• Downtown’s finest Art Delivery

    Interview with Casey Gleghorn, the founder of No Gallery

Deeply delving into the essence of NO, a gallery located in the Lower East Side of Manhattan, Casey Gleghorn reveals the origins and the soul behind each choice. He invites us to explore upcoming projects and current endeavours. In a multitude of these realities, NO Gallery stands out as a space that hosts artists capable of reviewing and exploring cultural and social paradigms.

When did you start your gallery?

I originally opened No Gallery in mid-2019 in Los Angeles, California. I ran it for about a year, but then had to close the physical space due to the pandemic. After closing the space, I organised several bicoastal pop-ups in Los Angeles and New York City at short term spaces. Eventually, I made the decision to return to New York City full time. After locating a small space in Chinatown on Henry Street, I reopened No Gallery at our current location in the summer of 2021. Our inaugural exhibition in the new space featured a solo show with Genesis Breyer P-Orridge. When I was in LA our exhibition programming felt a bit all over the place. Since reopening, things just keep getting more and more focused.

So what about the Los Angeles project? Is it over and done?

Unfortunately, our space in Los Angeles had to close its doors in 2020. It’s a shame because I put a lot of love into that gallery build out. My vision for No Gallery is better suited in New York City for the time being.

What’s your strategy? Are you aiming for less commercial and more experimental art?

No gallery operates as a commercial art gallery we humorously identify as an ambiguously commercial gallery. Since moving to NYC, my curatorial strategy has evolved to be more reactionary to the exhibition trends I am able to identify. I try to find languages and conversations that are not being had and artists that are akin to this vision. I typically have gravitated towards transgressive art but lately I’ve been challenging that inclination.

You work with many emerging artists. How do you choose them? What’s your curatorial strategy?

I don’t have a fixed formula for selecting artists to collaborate with. I tend to work slowly with developing these relationships. Most of the relationships I have with artists developed over the course of one to two years from when we first meet. Some even longer. I really like to get to know them to ensure that we can work together. Ultimately the relationship begins with me liking the work they are making.

As mentioned earlier, My curatorial strategy is reactionary to current trends I Identify. I have been seeing a lot of illustration based painting shows so our 2024 programming is focusing less on traditional paintings and more on sculptural and conceptually based works.

Given the success of last year, what’s your future vision for participating in art fairs?

It was necessary for No Gallery to start participating in art fairs to expand our collector base outside of downtown New York City. I view involvement in an art fair like a typical business would view advertising in a magazine. We hope to start branching outside of the United States and more into Europe in 2025.

Which fairs would you suggest for young experimental galleries?

New Art Dealers Art Fair (NADA) serves as a solid entry point but I would caution new galleries against rushing into art fairs due to the financial risks involved. It’s easy to deplete a significant portion of your annual budget through these endeavours.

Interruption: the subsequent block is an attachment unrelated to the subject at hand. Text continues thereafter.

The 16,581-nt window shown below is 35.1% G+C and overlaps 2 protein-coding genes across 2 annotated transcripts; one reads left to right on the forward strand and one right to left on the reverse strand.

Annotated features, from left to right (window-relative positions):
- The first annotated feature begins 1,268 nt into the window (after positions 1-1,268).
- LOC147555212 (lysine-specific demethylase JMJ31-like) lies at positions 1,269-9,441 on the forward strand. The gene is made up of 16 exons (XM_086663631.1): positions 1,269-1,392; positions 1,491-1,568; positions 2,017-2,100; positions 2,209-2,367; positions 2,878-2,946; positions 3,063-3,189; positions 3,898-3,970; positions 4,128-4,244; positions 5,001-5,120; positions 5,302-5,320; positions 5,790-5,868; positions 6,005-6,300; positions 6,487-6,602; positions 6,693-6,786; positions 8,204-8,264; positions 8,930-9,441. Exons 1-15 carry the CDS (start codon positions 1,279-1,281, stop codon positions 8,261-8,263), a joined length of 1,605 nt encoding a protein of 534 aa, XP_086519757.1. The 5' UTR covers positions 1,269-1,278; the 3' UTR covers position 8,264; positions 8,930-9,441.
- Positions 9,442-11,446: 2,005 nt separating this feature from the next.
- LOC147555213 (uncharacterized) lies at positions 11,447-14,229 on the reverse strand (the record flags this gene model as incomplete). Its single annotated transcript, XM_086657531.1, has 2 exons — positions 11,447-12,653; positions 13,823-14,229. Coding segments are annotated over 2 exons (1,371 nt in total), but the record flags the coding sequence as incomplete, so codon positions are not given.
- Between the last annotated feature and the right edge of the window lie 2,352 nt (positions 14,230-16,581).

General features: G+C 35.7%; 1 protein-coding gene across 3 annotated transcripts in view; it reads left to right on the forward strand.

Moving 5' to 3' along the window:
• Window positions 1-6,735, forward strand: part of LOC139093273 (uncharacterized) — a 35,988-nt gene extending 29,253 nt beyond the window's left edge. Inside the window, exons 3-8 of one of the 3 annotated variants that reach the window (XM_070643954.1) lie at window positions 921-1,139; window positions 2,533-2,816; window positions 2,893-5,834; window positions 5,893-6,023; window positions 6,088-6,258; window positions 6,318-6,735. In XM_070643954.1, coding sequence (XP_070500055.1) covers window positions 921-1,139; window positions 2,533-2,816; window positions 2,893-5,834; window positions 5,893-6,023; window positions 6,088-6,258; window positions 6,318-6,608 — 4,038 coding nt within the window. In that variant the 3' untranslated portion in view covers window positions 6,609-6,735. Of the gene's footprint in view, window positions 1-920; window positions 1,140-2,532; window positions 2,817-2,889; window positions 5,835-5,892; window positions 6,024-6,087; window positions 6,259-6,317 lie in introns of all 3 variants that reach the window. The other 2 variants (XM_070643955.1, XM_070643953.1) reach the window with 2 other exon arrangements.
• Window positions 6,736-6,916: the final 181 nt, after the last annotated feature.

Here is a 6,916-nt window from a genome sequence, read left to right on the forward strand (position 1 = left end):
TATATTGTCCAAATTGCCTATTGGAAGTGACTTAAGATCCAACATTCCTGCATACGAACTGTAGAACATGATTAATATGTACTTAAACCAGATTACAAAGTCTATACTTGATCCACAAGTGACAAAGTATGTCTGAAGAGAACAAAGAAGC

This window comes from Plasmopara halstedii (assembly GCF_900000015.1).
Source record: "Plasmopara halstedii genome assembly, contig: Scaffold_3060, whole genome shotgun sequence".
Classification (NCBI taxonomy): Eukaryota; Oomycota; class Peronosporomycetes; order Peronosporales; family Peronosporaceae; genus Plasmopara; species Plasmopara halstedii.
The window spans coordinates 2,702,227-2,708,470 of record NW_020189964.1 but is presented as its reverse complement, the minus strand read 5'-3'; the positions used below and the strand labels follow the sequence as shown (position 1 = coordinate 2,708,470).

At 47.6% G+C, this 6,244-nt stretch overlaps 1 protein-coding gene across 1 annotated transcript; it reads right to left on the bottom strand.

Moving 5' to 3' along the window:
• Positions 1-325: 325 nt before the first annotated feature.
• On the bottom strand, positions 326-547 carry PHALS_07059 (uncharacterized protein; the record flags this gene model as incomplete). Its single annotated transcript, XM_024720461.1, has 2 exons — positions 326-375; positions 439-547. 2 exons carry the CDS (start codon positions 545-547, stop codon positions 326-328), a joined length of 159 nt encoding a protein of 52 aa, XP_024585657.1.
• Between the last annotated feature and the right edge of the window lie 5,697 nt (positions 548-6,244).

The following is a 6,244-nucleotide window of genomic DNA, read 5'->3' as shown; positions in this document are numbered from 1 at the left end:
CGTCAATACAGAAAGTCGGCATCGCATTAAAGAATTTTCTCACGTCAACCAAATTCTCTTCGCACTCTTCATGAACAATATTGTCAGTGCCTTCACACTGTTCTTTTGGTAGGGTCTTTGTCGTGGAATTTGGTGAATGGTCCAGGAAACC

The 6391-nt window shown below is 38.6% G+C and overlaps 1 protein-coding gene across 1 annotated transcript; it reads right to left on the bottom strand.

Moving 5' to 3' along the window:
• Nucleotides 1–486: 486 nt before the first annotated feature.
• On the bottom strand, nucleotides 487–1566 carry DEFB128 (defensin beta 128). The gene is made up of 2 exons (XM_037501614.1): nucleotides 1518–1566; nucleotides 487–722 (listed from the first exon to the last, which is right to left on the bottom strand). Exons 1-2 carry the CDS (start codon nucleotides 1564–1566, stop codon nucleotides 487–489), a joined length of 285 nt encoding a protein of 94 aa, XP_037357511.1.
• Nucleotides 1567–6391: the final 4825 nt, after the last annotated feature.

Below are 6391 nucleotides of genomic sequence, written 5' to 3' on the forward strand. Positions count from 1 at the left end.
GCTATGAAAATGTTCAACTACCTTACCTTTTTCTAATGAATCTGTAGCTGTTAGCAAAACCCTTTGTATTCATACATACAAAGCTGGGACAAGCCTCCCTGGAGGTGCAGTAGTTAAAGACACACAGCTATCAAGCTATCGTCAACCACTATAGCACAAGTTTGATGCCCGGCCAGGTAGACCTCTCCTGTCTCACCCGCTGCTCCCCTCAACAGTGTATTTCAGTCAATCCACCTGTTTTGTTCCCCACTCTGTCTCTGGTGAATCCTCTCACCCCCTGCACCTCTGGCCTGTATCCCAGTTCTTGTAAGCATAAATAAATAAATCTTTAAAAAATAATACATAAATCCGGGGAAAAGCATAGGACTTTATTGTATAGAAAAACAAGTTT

My advice to new galleries is to approach art fairs with caution. Take the time to visit the fairs, network with established individuals in the field, and seek out plenty of advice. Building relationships and gaining insights from those with a proven track record can be invaluable in navigating the complexities of art fair participation. I think it’s also important to know who the people advising the fairs are.

Do you enjoy visiting shows yourself? Any recent favourites?

I see alot of art and still enjoy looking at exhibitions. Over the past 4 years, I’ve been more interested in downtown galleries like Reena Spaulings, Jenny’s, Lomex, Derosia, Lubov and Bridget Donahue. Their programming consistently inspires me to elevate my gallery’s programming and rethink my curatorial approach.

A recent show I really enjoyed was Jon Rafman & Parker Ito “Poets, Gamblers, Fools” at Lubov.

Running a gallery in a competitive city like New York must have its challenges. What are your thoughts on that?

I would say the positives outweigh the negatives on running a gallery in New York City. It’s taken a lot of time but I’ve learned to enjoy the journey and focus on the unique experiences and relationships this city offers. It’s sometimes challenging but ultimately fulfilling. I view the competitive nature of this business as a positive as it forces me to be creative both in how I see future exhibitions at my space and growing my gallery and its artists

I’ve noticed you focus mainly on solo shows. Do you ever do group shows?

While No Gallery’s main focus is solo presentations, group shows are occasionally organised, usually during the summer or as special events to collaborate with artists outside our roster of represented artists.

What are your next steps and upcoming exhibitions?

We have a lineup of solo shows for 2024 and are preparing for upcoming art fairs with NADA NY and The Armory. Additionally, we’re considering curatorial ventures abroad, possibly in Japan. The exhibitions coming up are solo presentations with Todd Lim, Ben Werther and Allan Garnder.

Casey Gleghorn / Downtown’s finest Art Delivery

Credits:

Gallery : No Gallery / @no.gallery
Gallerist: Casey Gleghorn / @casey_gleghorn
Portrait photo: Sophia Boli / @skanklaurent
Editor and Interview: Maria Abramenko / @mariabramenko
Assistant: Annalisa Fabbrucci / @annalisa_fabbrucci

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